Starring Jerry as Himself, starts off with a disproportionately familiar snapshot of the titular, retired Florida resident who receives a strange phone call one day from the Chinese police. He is informed of some criminal who has been impersonating him. Jerry, who has spent his entire life in service has had no such undercover linkages, is shocked. He wants to stay away from harm and do his best in keeping his family safe. So he complies. It all plays off like a grand, notably orchestrated gamble. Or so it seems. (Also read: Silent Love review: Polish docu-drama fosters hope in the face of discrimination)
Just as one gets a little too close to dismiss the predictable route of Starring Jerry as Himself, the startling film by debutant director Law Chen which premiered at the Santa Barbara International Film Festival, it shifts ground towards a baffling route that leaves you off balance. The genre-bending work from director Law Chen is unlike anything you’ll ever see this year. In the crowded, formulaic template of multiverses, Starring Jerry as Himself is here to blur the very line between documentary and fiction feature to create its own version of both- in service to the story and to the truth. At one moment its unfolds like a crime thriller, and next you know, it has morphed into a documentary. It creates its own multiverse of genre. Groundbreaking in its transparency (that title enough is a testament to the film’s playful unpredictability), Starring Jerry as Himself cleverly avoids feeding onto genre elements to push the boundaries of the storytelling format.
As Jerry finds himself entrenched in the seemingly covert scheme to find the resolution, Chen’s film transforms into its own spy universe. Although he cares deeply for his three sons Joshua, Jesse and Jonathan (also the producer of the film), he doesn’t inform any of them of what has been happening. They see their father attending to regular phone calls and become surprisingly reserved. The police officers, only know to Jerry, make sure that he feels secure whenever he is being called. Adorned with his shaky confidence, the old man takes on a journey that grows increasingly volatile. At certain points, the transition from reality to fantasy is audacious, and endeavors to set a make-believe scenario will instantly catch you questioning what exactly is this leading to? This technically potent exercise in meta-construction does not always work, and there are moments in the middle where the enigma feels slightly worn out.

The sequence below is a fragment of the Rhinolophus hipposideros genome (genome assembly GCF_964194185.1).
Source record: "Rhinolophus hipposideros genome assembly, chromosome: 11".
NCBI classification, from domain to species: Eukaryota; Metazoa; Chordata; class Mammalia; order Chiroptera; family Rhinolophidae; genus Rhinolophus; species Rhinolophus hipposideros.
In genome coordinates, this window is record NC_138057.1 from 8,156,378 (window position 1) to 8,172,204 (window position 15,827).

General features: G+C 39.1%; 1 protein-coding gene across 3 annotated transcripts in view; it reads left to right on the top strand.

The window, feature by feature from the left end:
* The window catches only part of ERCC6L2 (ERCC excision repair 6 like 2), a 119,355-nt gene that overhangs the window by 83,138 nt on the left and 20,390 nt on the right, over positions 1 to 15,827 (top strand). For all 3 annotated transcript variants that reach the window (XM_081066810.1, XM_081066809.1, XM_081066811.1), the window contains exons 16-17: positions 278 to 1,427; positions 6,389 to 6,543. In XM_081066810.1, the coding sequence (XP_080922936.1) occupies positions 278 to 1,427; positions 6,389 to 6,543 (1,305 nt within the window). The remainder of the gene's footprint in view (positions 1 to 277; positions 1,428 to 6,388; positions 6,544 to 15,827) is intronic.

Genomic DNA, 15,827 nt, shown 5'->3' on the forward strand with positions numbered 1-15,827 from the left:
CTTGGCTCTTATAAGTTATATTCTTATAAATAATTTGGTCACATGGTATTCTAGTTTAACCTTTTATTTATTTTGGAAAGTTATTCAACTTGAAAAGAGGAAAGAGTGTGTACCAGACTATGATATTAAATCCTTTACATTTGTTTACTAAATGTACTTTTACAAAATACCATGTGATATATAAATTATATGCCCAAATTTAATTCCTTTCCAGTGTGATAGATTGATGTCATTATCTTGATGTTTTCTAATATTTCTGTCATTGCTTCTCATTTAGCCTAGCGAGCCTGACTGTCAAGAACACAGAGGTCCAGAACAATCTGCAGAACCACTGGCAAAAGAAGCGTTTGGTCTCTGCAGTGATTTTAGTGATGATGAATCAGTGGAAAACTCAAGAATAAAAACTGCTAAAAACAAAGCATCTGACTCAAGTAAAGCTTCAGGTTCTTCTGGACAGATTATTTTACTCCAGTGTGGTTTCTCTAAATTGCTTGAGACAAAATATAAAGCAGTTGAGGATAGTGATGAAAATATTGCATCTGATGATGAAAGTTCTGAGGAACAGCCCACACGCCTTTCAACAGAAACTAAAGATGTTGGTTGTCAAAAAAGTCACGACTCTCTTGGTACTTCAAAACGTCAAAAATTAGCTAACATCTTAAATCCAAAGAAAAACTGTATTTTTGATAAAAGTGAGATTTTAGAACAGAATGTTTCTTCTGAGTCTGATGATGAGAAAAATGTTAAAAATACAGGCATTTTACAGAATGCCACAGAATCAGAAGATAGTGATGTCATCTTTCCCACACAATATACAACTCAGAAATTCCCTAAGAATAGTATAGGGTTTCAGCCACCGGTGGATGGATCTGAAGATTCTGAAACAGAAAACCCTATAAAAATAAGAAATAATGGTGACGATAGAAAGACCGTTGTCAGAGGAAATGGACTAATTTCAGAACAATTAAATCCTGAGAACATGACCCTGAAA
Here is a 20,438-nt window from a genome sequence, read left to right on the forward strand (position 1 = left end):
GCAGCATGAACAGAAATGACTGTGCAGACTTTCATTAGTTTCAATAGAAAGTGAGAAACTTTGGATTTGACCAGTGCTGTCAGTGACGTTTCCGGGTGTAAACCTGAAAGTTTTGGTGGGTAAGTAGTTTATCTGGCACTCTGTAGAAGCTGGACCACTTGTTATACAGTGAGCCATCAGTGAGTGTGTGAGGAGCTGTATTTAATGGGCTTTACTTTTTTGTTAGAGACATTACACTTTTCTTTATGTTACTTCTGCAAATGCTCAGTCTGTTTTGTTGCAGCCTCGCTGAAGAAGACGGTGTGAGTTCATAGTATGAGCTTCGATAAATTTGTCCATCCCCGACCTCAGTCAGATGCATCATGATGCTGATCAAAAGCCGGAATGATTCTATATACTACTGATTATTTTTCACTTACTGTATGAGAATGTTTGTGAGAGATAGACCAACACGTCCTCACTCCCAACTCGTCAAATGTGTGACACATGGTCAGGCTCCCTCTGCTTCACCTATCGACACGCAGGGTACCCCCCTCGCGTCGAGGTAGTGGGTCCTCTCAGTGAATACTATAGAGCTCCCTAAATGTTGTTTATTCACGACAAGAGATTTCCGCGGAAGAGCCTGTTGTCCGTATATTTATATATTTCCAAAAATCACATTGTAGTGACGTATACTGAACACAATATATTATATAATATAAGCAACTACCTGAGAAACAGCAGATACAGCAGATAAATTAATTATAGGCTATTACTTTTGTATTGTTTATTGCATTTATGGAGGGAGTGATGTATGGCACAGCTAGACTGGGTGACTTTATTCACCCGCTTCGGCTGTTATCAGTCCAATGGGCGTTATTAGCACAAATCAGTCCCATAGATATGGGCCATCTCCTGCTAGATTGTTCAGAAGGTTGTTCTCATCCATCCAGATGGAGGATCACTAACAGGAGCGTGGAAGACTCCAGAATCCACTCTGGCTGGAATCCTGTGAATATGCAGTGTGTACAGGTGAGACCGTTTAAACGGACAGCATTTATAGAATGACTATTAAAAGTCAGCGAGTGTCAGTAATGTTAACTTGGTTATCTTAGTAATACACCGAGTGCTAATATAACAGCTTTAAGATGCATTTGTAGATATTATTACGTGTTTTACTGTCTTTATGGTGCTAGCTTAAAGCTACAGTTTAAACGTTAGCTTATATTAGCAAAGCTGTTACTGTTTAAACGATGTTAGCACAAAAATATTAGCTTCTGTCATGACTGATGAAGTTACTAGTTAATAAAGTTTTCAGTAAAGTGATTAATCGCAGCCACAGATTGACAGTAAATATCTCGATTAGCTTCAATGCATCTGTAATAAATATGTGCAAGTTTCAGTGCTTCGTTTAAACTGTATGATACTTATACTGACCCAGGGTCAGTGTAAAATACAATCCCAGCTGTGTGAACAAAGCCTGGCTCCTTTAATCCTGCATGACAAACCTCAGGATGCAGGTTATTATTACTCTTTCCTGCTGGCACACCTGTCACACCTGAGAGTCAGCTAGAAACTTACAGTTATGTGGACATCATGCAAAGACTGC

Yet, it is in the final few minutes of Starring Jerry as Himself, when the film finally reaches its shocking denouement to break the carefully constructed wall with the audience. The effect is galvanizing. What began merely as an interrogation of a family to cater to a curious case of feature film sensibilities turns the axis towards itself. It will surely raise eyebrows and divide audiences, but there’s no denying the power of its utterly singular creative sensibility. Starring Jerry as Himself works as much an experiment as it builds a coda for re-imagining the immigrant family experience at its core. It is also a ferocious portrait of the American Dream and what reality it holds for so many of the senior citizens of the country. Law Chen has created an endlessly original and poignant piece of documentary exercise that cuts like a double-edged sword.
And as long as Jerry Hsu confronts the diabolically charged scenarios with his endearing presence, Starring Jerry as Himself manages to run steady. Jerry’s ‘performance,’ is more than just a performance, and what holds this constantly shifting, absurd beast of a film together. The vitality of his story is deeply affecting. At the Slamdance Film Festival, the Jury made an unprecedented move and awarded the acting award to Hsu, completing the trifecta of awards with the Grand Jury Award and the Audience Award. It totally makes sense why.